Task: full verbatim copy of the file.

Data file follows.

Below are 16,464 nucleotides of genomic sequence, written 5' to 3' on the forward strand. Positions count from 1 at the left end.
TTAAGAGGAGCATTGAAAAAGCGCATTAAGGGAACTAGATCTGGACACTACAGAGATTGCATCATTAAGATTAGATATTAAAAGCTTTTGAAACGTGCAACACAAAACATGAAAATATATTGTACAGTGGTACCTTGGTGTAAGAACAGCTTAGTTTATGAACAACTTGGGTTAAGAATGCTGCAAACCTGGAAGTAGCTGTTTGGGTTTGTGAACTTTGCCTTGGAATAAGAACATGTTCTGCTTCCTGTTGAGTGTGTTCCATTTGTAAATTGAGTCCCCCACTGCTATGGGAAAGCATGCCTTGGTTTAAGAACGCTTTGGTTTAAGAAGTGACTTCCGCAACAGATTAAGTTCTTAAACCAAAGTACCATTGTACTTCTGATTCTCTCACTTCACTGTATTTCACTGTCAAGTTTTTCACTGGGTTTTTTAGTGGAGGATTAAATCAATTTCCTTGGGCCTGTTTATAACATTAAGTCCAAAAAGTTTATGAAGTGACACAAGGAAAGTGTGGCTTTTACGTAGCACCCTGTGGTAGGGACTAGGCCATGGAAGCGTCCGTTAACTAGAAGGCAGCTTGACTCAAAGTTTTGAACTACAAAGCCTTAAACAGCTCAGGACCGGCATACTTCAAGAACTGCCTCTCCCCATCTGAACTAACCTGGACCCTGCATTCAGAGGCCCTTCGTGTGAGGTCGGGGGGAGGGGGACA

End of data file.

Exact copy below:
Below are 16,464 nucleotides of genomic sequence, written 5' to 3' on the forward strand. Positions count from 1 at the left end.
TTAAGAGGAGCATTGAAAAAGCGCATTAAGGGAACTAGATCTGGACACTACAGAGATTGCATCATTAAGATTAGATATTAAAAGCTTTTGAAACGTGCAACACAAAACATGAAAATATATTGTACAGTGGTACCTTGGTGTAAGAACAGCTTAGTTTATGAACAACTTGGGTTAAGAATGCTGCAAACCTGGAAGTAGCTGTTTGGGTTTGTGAACTTTGCCTTGGAATAAGAACATGTTCTGCTTCCTGTTGAGTGTGTTCCATTTGTAAATTGAGTCCCCCACTGCTATGGGAAAGCATGCCTTGGTTTAAGAACGCTTTGGTTTAAGAAGTGACTTCCGCAACAGATTAAGTTCTTAAACCAAAGTACCATTGTACTTCTGATTCTCTCACTTCACTGTATTTCACTGTCAAGTTTTTCACTGGGTTTTTTAGTGGAGGATTAAATCAATTTCCTTGGGCCTGTTTATAACATTAAGTCCAAAAAGTTTATGAAGTGACACAAGGAAAGTGTGGCTTTTACGTAGCACCCTGTGGTAGGGACTAGGCCATGGAAGCGTCCGTTAACTAGAAGGCAGCTTGACTCAAAGTTTTGAACTACAAAGCCTTAAACAGCTCAGGACCGGCATACTTCAAGAACTGCCTCTCCCCATCTGAACTAACCTGGACCCTGCATTCAGAGGCCCTTCGTGTGAGGTCGGGGGGAGGGGGACA